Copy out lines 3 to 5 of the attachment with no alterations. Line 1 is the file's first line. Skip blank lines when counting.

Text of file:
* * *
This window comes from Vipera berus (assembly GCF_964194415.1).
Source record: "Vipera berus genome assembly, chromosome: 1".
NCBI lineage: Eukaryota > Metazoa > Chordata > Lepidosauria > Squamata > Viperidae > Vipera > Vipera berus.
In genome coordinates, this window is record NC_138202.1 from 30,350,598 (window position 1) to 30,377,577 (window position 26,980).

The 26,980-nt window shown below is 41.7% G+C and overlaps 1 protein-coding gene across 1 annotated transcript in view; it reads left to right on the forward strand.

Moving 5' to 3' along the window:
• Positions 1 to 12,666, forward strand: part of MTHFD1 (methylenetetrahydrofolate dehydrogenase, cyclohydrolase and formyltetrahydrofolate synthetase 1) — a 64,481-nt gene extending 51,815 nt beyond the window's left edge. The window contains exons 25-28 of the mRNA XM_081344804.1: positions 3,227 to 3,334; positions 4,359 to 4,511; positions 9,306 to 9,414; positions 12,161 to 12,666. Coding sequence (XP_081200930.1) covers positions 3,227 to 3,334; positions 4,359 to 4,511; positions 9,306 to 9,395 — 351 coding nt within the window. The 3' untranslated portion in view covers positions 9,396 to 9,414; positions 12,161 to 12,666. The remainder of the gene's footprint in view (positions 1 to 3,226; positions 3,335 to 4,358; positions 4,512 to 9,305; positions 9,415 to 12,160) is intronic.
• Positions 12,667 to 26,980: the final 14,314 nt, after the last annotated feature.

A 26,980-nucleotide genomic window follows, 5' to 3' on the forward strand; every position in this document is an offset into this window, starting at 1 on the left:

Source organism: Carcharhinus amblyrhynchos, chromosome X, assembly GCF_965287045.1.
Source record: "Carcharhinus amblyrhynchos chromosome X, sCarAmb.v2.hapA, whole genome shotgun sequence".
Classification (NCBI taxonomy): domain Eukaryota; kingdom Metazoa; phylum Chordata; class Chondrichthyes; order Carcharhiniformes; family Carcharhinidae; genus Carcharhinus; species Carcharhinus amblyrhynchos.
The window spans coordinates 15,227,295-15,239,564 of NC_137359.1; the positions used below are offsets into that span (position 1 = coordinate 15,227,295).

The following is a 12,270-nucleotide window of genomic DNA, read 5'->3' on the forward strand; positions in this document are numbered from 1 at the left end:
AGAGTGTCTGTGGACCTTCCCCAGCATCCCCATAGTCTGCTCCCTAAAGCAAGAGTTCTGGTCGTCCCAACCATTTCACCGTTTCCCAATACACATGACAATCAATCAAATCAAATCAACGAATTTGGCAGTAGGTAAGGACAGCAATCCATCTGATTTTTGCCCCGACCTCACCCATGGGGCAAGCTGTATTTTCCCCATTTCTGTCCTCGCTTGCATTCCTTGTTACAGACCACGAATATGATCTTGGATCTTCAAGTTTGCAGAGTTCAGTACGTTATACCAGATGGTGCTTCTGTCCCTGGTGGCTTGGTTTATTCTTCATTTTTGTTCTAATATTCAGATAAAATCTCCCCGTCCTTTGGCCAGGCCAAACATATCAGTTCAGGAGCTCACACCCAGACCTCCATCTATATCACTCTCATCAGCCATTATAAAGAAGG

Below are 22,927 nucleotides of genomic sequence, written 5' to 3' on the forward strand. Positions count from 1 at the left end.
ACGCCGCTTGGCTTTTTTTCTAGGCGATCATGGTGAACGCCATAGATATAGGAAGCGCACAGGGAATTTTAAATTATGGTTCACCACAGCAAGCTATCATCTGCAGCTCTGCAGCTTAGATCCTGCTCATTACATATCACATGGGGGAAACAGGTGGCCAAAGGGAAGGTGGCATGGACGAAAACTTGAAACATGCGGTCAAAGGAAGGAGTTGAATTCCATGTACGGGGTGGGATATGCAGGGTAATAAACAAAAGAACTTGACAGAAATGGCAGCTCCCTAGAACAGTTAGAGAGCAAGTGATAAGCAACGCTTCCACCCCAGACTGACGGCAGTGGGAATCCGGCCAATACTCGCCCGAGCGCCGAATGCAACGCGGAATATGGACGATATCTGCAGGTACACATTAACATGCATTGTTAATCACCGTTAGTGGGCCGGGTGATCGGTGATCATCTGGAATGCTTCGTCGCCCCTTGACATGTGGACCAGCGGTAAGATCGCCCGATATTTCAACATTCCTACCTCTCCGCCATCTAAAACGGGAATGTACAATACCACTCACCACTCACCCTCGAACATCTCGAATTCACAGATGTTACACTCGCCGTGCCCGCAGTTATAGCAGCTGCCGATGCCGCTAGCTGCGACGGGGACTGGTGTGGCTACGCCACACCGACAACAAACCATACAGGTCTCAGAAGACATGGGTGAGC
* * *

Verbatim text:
NCBI lineage: Eukaryota > Metazoa > Chordata > Lepidosauria > Squamata > Viperidae > Vipera > Vipera berus.
In genome coordinates, this window is record NC_138202.1 from 30,350,598 (window position 1) to 30,377,577 (window position 26,980).

The 26,980-nt window shown below is 41.7% G+C and overlaps 1 protein-coding gene across 1 annotated transcript in view; it reads left to right on the forward strand.